Erik and I saw Chucho Valdés and the Afro-Cuban Messengers at McCarter Theatre. It was the second time I've seen Chucho at McCarter. This is world class jazz! Every man in the band was fantastic, and so was the female guest singer (I couldn't hear her name and she was not in the program). The opening act was also Cuban, the Alfredo Rodriguez Trio. At first I was skeptic, but they soon won me over and after 50 minutes we were ready for Chucho. Erik, who knows more about music than I, was impressed by the tremendous skill displayed by the band members.
Friday, January 20, 2012
Remember the famous ad where the runner threw a sledgehammer at Big Brother on the giant screen. Well, Apple has long since outgrown that rebellious mindset if it ever was there, and the whole spiel was not just sour grapes of being so small compared to Big Blue. Well, for all its design skills, Apple is a closed shop and has no intention of joining the open movement anytime soon. Being the perennial media darling, Apple gets away with a lot of things that IBM and Microsoft would never get away with.
Ed Bott, a veteran computer journalist, virtually screams at the guys in Cupertino in his latest PC Magazine blog post about the end-user license agreement (EULA) Apple attached to its new iBooks Author program:
"I have never seen a EULA as mind-bogglingly greedy and evil as Apple’s EULA for its new ebook authoring program."He continues:
"For people like me, who write and sell books, access to multiple markets is essential. But that’s prohibited:
Apple, in this EULA, is claiming a right not just to its software, but to its software’s output. It’s akin to Microsoft trying to restrict what people can do with Word documents, or Adobe declaring that if you use Photoshop to export a JPEG, you can’t freely sell it to Getty. As far as I know, in the consumer software industry, this practice is unprecedented.
Exactly: Imagine if Microsoft said you had to pay them 30% of your speaking fees if you used a PowerPoint deck in a speech."Is that Apple getting rotten?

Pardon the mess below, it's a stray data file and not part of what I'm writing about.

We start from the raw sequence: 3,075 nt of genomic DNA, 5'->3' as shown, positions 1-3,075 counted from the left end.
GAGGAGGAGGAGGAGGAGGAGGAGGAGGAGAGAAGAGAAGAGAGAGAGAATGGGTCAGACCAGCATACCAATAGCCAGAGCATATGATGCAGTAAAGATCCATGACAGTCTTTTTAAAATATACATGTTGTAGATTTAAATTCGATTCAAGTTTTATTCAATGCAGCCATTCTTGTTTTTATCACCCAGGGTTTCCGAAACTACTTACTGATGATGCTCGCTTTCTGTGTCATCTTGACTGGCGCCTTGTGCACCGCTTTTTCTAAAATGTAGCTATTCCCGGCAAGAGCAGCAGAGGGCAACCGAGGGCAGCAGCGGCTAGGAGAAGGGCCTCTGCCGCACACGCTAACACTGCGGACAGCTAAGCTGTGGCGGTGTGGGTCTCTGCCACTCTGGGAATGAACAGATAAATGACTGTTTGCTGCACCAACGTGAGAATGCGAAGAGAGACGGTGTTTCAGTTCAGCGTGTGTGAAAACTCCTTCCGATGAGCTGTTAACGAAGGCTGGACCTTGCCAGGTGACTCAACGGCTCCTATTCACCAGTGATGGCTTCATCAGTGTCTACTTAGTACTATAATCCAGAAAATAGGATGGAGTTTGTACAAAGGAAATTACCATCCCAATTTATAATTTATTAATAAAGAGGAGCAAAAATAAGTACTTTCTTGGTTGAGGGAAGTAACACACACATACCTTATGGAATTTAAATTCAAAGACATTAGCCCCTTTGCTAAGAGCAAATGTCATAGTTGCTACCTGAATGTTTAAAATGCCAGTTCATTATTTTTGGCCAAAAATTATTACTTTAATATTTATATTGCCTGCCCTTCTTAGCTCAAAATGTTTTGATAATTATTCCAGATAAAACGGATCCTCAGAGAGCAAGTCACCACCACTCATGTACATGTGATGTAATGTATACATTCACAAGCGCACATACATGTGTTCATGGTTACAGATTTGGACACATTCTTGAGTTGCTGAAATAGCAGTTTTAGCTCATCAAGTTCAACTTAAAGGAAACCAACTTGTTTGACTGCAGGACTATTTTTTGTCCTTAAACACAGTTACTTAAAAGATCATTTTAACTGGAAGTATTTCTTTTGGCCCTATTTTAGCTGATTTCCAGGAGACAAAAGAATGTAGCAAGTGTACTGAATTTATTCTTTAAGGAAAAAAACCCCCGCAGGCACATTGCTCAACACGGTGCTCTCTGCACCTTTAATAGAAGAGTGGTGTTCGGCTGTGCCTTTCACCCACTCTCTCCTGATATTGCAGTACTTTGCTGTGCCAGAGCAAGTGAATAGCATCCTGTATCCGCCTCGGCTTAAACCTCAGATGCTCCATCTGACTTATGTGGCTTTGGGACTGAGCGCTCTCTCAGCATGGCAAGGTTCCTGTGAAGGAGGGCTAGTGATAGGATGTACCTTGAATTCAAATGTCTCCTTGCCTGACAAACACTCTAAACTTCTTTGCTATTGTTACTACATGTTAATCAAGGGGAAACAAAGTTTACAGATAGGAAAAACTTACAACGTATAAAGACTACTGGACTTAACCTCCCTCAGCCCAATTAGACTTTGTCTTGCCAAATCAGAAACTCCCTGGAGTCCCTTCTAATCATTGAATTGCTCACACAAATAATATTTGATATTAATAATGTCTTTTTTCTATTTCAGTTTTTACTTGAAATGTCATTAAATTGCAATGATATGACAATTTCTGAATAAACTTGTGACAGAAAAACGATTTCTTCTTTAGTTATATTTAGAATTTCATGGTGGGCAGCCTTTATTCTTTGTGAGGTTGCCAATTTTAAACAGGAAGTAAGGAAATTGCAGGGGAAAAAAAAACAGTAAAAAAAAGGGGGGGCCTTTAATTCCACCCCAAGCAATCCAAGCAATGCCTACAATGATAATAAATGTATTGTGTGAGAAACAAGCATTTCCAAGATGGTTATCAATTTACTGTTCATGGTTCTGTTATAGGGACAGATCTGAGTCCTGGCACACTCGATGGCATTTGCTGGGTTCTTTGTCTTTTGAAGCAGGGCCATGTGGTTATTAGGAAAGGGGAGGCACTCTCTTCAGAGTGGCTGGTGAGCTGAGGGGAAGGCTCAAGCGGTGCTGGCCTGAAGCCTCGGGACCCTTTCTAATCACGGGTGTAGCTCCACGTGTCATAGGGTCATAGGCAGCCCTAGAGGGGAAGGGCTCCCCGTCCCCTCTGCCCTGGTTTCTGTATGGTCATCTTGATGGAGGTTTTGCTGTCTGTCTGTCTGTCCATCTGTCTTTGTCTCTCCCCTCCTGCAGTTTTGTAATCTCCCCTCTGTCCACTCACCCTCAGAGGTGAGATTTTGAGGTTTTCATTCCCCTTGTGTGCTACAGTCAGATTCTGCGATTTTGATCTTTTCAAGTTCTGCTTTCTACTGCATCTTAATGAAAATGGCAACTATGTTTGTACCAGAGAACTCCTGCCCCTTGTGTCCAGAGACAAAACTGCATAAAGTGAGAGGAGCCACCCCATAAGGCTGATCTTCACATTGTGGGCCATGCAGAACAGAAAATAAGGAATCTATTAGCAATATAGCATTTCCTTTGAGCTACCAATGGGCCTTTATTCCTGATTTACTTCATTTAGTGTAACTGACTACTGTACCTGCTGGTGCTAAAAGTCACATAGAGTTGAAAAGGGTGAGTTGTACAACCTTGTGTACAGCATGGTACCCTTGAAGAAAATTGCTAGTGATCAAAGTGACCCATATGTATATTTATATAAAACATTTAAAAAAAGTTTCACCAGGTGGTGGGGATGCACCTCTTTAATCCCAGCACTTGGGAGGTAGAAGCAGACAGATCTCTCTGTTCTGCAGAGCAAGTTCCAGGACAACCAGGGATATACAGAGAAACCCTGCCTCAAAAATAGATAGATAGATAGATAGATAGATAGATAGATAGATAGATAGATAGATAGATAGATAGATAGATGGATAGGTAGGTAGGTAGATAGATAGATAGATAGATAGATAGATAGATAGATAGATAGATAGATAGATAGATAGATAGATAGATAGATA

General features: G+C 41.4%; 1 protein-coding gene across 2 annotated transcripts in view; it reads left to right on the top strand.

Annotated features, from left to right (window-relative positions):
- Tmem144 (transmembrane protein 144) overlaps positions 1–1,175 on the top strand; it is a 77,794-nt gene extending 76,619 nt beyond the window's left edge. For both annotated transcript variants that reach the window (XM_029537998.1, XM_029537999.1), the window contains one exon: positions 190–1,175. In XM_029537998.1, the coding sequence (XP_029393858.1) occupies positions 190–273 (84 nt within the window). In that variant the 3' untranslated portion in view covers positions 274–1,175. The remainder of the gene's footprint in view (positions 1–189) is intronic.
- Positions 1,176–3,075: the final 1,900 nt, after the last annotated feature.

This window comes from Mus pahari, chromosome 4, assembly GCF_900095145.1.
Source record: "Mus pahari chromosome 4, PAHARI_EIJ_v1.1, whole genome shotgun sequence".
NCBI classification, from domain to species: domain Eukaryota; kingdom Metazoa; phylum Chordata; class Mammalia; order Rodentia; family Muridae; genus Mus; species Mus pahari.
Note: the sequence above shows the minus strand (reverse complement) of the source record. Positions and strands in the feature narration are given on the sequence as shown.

Thursday, January 19, 2012
Jaron Lanier, a musician, veteran of the web and pioneer in virtual reality, speaks out in the New York Times on the latest round of web protests. He is a critic of the proposed law, but also critizes the critics:
There is, however, an outdated brand of digital orthodoxy that ought to be retired. In this worldview, the Internet is a never-ending battle of good guys who love freedom against bad guys like old-fashioned Hollywood media moguls. The bad guys want to strengthen copyright law, and make it impossible to post anonymously copied videos and stories.I wrote about the protests in yesterday's blog here at the Nordic Link.
The proposed Stop Online Piracy Act, or SOPA, which is being considered in the House while the Senate looks at a similar bill, is deemed the worst thing ever. Popular sites like Wikipedia staged a blackout on Wednesday to protest the bills. Google put a black banner over its name. Nothing quite like that has ever happened before. This is extraordinary, because it shows that belief in the priority of fighting SOPA is so absolute as to trump the stated nonpartisan missions of these sites.
Wednesday, January 18, 2012
The New York Times calls the 24-hour shutdown of the English version of Wikipedia a "political coming of age". I disagree. If anything, it shows lack of maturity.
Whatever you think of the law, which seems like an overly broad and clumsy attempt to solve a very real problem - online theft of intellectual property - today's protest is naive, bordering on stupid.
The web is a utility for the mind. It should never be shut down, never turned into a spigot that anybody can turn on or off. Just look at China where the autocratic leaders takes information and communication extremely serious, arming an army of controllers with the latest surveillance tools to monitor the collective mind for any signs of cracks and dissent. The opponents of SOPA may think that they are fighting for freedom, but they actually opened the door to a very dark room.